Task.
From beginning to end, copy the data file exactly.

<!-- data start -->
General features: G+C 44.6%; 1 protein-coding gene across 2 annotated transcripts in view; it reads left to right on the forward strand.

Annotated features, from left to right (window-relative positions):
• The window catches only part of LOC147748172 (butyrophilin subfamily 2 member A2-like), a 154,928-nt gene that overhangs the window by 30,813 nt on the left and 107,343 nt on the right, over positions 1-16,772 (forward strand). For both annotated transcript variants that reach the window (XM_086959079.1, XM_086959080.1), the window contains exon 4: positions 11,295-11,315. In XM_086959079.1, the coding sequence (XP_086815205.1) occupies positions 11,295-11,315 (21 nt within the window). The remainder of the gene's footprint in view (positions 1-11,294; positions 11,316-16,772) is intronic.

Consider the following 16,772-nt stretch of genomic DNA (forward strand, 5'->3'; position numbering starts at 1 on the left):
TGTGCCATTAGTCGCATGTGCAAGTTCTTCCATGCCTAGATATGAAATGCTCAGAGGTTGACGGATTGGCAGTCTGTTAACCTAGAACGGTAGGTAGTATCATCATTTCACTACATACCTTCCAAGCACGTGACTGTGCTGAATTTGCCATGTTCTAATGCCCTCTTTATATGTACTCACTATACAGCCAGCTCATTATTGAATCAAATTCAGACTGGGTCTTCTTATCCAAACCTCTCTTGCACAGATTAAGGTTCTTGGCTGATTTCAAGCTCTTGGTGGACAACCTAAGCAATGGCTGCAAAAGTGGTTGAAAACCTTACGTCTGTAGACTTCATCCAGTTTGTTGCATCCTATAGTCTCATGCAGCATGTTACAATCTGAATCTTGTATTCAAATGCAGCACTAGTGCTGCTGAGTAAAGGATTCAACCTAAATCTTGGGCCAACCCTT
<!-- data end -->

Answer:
General features: G+C 44.6%; 1 protein-coding gene across 2 annotated transcripts in view; it reads left to right on the forward strand.

Annotated features, from left to right (window-relative positions):
• The window catches only part of LOC147748172 (butyrophilin subfamily 2 member A2-like), a 154,928-nt gene that overhangs the window by 30,813 nt on the left and 107,343 nt on the right, over positions 1-16,772 (forward strand). For both annotated transcript variants that reach the window (XM_086959079.1, XM_086959080.1), the window contains exon 4: positions 11,295-11,315. In XM_086959079.1, the coding sequence (XP_086815205.1) occupies positions 11,295-11,315 (21 nt within the window). The remainder of the gene's footprint in view (positions 1-11,294; positions 11,316-16,772) is intronic.

Consider the following 16,772-nt stretch of genomic DNA (forward strand, 5'->3'; position numbering starts at 1 on the left):
TGTGCCATTAGTCGCATGTGCAAGTTCTTCCATGCCTAGATATGAAATGCTCAGAGGTTGACGGATTGGCAGTCTGTTAACCTAGAACGGTAGGTAGTATCATCATTTCACTACATACCTTCCAAGCACGTGACTGTGCTGAATTTGCCATGTTCTAATGCCCTCTTTATATGTACTCACTATACAGCCAGCTCATTATTGAATCAAATTCAGACTGGGTCTTCTTATCCAAACCTCTCTTGCACAGATTAAGGTTCTTGGCTGATTTCAAGCTCTTGGTGGACAACCTAAGCAATGGCTGCAAAAGTGGTTGAAAACCTTACGTCTGTAGACTTCATCCAGTTTGTTGCATCCTATAGTCTCATGCAGCATGTTACAATCTGAATCTTGTATTCAAATGCAGCACTAGTGCTGCTGAGTAAAGGATTCAACCTAAATCTTGGGCCAACCCTT